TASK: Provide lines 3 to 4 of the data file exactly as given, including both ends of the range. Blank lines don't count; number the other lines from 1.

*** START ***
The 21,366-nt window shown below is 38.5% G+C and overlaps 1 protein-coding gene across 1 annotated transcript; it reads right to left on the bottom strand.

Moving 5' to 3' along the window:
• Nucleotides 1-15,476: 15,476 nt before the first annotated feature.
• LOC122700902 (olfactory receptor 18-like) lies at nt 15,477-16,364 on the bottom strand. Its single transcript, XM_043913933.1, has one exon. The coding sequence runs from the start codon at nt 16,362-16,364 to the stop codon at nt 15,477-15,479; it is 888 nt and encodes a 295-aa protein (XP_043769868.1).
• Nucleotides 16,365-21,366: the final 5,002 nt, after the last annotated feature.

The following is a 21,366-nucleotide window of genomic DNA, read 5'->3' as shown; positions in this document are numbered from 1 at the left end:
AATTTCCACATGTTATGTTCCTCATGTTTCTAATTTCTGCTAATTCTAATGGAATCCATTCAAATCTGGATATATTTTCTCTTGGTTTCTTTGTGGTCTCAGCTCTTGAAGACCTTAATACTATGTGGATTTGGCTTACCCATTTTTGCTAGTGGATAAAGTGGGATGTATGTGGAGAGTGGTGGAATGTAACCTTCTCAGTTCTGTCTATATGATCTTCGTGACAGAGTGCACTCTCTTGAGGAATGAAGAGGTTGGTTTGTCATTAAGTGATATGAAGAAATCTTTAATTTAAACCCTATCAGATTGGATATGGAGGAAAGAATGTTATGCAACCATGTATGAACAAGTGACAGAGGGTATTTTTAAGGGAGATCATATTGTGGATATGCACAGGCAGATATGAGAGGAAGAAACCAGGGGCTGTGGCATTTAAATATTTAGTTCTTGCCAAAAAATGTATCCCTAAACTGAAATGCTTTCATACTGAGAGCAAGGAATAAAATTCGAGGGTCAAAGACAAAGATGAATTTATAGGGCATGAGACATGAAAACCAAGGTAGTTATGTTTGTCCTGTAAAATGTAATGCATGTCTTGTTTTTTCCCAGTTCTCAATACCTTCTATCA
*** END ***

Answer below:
• Nucleotides 1-15,476: 15,476 nt before the first annotated feature.
• LOC122700902 (olfactory receptor 18-like) lies at nt 15,477-16,364 on the bottom strand. Its single transcript, XM_043913933.1, has one exon. The coding sequence runs from the start codon at nt 16,362-16,364 to the stop codon at nt 15,477-15,479; it is 888 nt and encodes a 295-aa protein (XP_043769868.1).